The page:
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Our most academic publication offers research and surveys on monetary policy, national and international developments, banking, and more. The content is written for an economically informed readership—from the undergraduate student to the PhD.


Vol. 96, No. 1 (Posted 2014-03-13)

A Guide to Tracking the U.S. Economy

by Kevin L. Kliesen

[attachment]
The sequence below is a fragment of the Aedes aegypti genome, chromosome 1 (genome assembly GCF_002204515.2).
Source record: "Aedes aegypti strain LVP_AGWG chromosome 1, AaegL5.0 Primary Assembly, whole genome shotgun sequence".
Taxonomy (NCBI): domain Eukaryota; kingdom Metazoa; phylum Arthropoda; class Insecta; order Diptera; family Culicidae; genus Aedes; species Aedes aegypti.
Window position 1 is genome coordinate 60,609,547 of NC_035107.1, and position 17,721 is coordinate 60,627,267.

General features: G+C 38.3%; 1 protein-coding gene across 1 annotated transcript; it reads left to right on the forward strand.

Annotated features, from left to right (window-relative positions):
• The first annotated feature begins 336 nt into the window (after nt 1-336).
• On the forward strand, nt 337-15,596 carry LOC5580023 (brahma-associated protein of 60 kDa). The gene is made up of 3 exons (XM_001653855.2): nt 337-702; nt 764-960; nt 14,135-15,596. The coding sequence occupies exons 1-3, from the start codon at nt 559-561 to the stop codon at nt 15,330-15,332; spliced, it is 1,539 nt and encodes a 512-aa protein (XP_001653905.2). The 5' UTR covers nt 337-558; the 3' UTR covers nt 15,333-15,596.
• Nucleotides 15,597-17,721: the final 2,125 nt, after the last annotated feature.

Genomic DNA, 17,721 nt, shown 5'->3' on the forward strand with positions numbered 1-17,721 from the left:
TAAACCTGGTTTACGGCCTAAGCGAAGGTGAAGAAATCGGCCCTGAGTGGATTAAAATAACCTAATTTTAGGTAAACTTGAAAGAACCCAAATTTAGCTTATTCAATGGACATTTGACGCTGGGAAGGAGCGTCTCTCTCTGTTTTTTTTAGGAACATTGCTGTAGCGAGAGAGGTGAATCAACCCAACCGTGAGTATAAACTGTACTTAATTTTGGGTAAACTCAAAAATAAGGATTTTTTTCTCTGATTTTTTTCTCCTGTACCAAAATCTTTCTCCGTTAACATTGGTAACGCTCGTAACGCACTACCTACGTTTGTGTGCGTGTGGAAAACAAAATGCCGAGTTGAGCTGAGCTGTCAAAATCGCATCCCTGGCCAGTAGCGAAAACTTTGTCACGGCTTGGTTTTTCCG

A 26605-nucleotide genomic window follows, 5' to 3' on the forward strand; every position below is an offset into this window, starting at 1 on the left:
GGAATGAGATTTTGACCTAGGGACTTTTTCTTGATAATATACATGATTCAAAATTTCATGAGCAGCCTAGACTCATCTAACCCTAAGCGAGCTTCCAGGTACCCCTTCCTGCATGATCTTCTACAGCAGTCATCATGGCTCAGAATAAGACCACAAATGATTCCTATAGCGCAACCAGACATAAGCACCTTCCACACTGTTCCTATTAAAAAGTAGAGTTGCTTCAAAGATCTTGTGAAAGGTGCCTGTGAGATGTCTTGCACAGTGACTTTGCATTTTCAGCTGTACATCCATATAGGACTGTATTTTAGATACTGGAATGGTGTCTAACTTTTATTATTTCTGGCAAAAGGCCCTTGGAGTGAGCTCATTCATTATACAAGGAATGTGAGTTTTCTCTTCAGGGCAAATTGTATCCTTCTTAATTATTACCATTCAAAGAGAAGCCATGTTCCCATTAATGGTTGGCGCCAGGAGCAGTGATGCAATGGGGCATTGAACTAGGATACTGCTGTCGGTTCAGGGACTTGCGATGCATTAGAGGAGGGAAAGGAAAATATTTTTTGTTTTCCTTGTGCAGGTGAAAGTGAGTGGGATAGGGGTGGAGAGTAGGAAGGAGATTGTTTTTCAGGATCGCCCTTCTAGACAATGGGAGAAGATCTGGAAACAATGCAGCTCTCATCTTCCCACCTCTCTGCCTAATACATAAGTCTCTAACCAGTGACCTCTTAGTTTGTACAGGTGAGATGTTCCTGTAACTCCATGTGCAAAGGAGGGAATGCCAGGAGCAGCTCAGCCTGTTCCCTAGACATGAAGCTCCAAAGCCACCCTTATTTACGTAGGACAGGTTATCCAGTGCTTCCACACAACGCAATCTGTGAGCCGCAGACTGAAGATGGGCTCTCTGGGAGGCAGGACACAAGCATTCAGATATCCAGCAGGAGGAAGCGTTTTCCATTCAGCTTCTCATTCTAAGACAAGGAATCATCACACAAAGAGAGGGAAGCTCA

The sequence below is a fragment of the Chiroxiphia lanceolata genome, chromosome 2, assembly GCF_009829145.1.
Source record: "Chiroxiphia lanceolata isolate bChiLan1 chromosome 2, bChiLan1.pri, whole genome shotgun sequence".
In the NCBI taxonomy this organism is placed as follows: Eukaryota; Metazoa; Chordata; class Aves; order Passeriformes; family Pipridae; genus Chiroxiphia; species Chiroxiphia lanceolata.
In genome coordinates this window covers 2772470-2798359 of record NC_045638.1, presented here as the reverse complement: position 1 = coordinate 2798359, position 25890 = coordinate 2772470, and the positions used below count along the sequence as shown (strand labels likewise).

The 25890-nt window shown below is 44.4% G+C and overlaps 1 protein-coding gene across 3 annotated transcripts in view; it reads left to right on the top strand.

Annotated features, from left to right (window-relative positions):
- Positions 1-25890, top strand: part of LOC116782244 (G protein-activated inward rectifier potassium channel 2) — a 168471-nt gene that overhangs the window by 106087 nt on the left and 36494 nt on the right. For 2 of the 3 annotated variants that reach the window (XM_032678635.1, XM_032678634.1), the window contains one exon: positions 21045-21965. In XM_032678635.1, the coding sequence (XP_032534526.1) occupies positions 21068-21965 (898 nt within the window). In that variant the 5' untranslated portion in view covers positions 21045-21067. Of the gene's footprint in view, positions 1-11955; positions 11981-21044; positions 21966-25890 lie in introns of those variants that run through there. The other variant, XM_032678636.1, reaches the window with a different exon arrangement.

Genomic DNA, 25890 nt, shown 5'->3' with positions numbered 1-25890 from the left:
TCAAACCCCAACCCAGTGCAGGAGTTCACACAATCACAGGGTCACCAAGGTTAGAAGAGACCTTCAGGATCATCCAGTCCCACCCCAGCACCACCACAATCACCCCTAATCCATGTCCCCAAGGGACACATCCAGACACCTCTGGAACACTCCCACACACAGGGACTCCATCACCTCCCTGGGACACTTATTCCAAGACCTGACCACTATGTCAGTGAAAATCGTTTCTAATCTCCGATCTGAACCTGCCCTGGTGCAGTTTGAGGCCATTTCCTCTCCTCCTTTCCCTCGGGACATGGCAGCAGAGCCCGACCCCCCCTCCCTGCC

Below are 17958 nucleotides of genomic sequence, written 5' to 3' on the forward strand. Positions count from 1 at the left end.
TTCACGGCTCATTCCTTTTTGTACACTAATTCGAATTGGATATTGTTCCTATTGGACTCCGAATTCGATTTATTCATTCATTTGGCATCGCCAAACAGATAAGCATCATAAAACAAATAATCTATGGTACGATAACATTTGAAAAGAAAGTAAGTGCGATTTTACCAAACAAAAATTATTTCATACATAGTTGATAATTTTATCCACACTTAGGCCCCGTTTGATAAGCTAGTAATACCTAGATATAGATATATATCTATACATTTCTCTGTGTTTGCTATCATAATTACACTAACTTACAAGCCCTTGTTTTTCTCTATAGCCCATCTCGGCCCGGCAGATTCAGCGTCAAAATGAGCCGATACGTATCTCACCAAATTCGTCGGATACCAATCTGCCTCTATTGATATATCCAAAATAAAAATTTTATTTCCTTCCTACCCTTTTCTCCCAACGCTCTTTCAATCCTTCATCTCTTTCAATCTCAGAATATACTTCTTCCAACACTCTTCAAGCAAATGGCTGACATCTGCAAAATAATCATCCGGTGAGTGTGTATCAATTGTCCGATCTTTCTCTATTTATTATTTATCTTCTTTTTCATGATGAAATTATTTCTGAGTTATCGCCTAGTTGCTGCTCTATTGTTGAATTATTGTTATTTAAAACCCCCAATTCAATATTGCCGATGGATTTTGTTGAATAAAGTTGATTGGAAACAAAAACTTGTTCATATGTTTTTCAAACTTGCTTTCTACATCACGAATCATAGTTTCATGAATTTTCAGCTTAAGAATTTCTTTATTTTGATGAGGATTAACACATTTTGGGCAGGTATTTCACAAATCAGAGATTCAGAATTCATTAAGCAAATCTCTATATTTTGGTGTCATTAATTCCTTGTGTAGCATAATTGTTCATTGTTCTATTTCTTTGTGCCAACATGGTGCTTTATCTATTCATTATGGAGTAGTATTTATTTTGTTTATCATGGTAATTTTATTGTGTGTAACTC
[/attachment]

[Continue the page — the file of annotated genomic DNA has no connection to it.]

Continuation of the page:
Analyzing and forecasting the performance and direction of a large, complex economy like that of the United States is a difficult task. The process involves parsing a great deal of data, understanding key economic relationships, and assessing which events or factors might cause monetary or fiscal policymakers to change policy. One purpose of this article is to reinforce several key principles that are useful for tracking the U.S. economy’s performance in real time. Two principles stand out: First, the economy is regularly hit by unexpected economic disturbances (shocks) that policymakers and forecasting models cannot predict. Second, most key data used to measure the economy and track its performance are often revised—and by substantial amounts.

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